What Is It?
Lead is a metal that is poisonous (toxic) when inhaled or eaten. Lead gets into the bloodstream. It is stored in the organs, tissues, bones and teeth.
With increasing or prolonged exposure, lead can cause:
The leading source of exposure to lead is lead-based paint. This was outlawed for residential use in 1978. But it remains in some older homes. The main hazard is paint dust. Paint dust enters the air when old paint is scraped, sanded or begins to flake.
People can get lead into their bodies in other ways. These include:
Children face the most serious risk. Their growing bodies absorb more lead. Young children, especially toddlers, tend to put objects in their mouths that may be covered with lead dust. If lead paint is flaking, small children sometimes eat the sweet tasting paint chips. Or they chew on painted surfaces, such as window sills.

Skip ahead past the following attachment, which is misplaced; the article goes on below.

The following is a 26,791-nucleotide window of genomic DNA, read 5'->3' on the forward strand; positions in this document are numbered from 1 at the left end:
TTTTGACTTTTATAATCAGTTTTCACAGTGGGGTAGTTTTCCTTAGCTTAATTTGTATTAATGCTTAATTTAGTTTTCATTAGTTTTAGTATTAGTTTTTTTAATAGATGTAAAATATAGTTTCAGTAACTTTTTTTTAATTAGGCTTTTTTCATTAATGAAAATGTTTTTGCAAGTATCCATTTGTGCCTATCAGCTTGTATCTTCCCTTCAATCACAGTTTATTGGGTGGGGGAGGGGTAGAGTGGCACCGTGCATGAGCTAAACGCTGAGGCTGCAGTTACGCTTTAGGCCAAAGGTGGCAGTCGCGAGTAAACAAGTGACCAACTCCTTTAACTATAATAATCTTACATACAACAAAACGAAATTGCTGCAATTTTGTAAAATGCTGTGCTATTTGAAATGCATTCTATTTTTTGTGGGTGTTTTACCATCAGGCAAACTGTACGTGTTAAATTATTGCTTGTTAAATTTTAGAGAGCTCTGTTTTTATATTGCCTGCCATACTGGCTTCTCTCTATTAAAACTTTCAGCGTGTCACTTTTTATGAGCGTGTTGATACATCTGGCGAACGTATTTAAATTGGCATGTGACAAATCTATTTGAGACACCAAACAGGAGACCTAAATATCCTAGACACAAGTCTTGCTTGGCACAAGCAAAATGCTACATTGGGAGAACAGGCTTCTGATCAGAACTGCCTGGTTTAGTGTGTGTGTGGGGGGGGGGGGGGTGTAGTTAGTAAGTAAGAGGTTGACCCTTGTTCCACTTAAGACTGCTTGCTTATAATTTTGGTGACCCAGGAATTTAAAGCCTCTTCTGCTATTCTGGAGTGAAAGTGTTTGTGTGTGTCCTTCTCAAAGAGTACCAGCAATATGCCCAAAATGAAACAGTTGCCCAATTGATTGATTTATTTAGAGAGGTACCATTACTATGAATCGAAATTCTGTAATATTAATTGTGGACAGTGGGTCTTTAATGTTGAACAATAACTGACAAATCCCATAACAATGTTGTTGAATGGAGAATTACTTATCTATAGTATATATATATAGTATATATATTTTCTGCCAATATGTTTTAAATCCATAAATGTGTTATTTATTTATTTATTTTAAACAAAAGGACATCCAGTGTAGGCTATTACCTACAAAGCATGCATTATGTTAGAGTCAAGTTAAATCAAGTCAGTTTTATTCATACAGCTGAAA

Adults who have high lead levels in their blood usually were exposed in the workplace. Industries with a high potential for exposure include:
Young children can be exposed to lead when parents who work in these areas carry lead dust home on their clothes and shoes.
A woman who had lead poisoning can pass lead on to her fetus if she becomes pregnant. This remains true even if she no longer is exposed to lead.
Since lead was banned in gasoline and residential paint, average blood levels of lead have dropped dramatically in the United States.
In children, lead levels of 5 micrograms or more per deciliter (mcg/dL) of blood are known to be hazardous. Recent studies suggest that even lower levels may be harmful. Pediatricians closely monitor children whose lead level is approaching 5 (mcg/dL). They are encouraged to look carefully for possible sources of lead exposure.
Page 1 of 9 Next Page: Lead Poisoning Symptoms
From Health A-Z, Harvard Health Publications. Copyright 2007 by the President and Fellows of Harvard College. All rights reserved. Written permission is required to reproduce, in any manner, in whole or in part, the material contained herein. To make a reprint request, contact Harvard Health Publications. Used with permission of StayWell.
You can find more great health information on the Harvard Health Publications website.